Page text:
On many occasions, farmers wait until it is too late, then they panic as pasture starts drying up. Although there is nothing you can do about the intensity of the heat, you should be aware of the likely effects that extremely high temperatures will have on your farming.
Cassim Masaba, a cattle keeper, says with diminishing pasture, feeds should be prepared well in advance to feed the animals in the months. “For example, during the winter months, farmers in the temperate countries manage to feed their animals although there is no grass in the fields”, he says.
He says we can borrow a leaf from them and make sure our animals also survive in times of scarcity.
“Right now, there is still plenty of green grass everywhere. From this grass we can make hay or silage for our animals during the long dry season,” Masaba advises.
Dr Jolly Kabirizi, a livestock nutrition expert, says hay-making is a simple process but can be the lifeline for your livestock in the critical days ahead. Cut the grass, which should be a lush green colour and bring home to dry, preferably in a clean shed. Napier or elephant grass is ideal. But it should be neither too young nor too old.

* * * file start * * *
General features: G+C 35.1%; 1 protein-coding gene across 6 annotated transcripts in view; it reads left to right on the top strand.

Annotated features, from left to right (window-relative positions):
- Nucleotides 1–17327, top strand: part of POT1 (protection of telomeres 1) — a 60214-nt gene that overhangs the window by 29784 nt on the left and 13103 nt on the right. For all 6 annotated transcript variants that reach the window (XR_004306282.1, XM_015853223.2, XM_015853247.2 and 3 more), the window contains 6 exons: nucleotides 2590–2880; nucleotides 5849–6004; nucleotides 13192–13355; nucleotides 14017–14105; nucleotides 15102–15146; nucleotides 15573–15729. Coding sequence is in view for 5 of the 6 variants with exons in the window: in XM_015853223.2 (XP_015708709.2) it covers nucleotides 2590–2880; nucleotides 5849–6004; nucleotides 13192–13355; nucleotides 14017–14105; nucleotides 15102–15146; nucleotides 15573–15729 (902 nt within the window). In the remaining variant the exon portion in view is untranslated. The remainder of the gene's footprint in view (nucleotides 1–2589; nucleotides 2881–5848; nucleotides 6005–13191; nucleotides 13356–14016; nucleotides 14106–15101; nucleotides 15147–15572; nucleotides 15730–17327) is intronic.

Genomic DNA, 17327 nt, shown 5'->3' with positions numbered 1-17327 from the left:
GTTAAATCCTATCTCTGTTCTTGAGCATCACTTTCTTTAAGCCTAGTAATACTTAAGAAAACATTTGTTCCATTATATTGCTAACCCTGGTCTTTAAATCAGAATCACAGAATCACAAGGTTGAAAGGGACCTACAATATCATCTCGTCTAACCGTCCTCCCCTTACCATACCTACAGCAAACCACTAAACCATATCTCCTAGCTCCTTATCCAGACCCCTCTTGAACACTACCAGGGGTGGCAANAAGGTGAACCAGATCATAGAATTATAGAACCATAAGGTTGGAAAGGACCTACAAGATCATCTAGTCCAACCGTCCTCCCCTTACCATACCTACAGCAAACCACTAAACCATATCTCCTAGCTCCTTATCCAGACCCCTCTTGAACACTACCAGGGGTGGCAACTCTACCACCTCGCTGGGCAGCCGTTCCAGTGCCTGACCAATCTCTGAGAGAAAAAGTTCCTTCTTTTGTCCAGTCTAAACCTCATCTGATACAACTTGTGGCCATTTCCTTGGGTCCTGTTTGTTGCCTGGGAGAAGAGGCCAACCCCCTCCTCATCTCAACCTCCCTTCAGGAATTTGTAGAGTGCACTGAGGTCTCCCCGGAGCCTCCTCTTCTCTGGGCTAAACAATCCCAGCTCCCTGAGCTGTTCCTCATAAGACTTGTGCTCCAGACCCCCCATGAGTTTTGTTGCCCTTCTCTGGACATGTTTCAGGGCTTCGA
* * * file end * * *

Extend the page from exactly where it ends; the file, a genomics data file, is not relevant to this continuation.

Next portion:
Kabirizi says farmers can determine the maturity of the grass by looking out for some signs like flowering and texture. For elephant grass, it is advisable to cut it into pieces two to three feet long.
‘In the shed, stand the stacks of grass to allow air to pass through the stack and dry up the grass. Using the open air drying method. It should never be sun-dried’, she advises.
Sunshine makes the grass too dry and causes loss of some important nutrients like vitamins. After several days, the grass will be dry. Tie into in bundles and place in a dry, well-aerated store.
Do not allow water to leak on the hay as it will make it go bad. The hay will come in handy in the months to come. For now, you may not imagine that the dry grass can be palatable.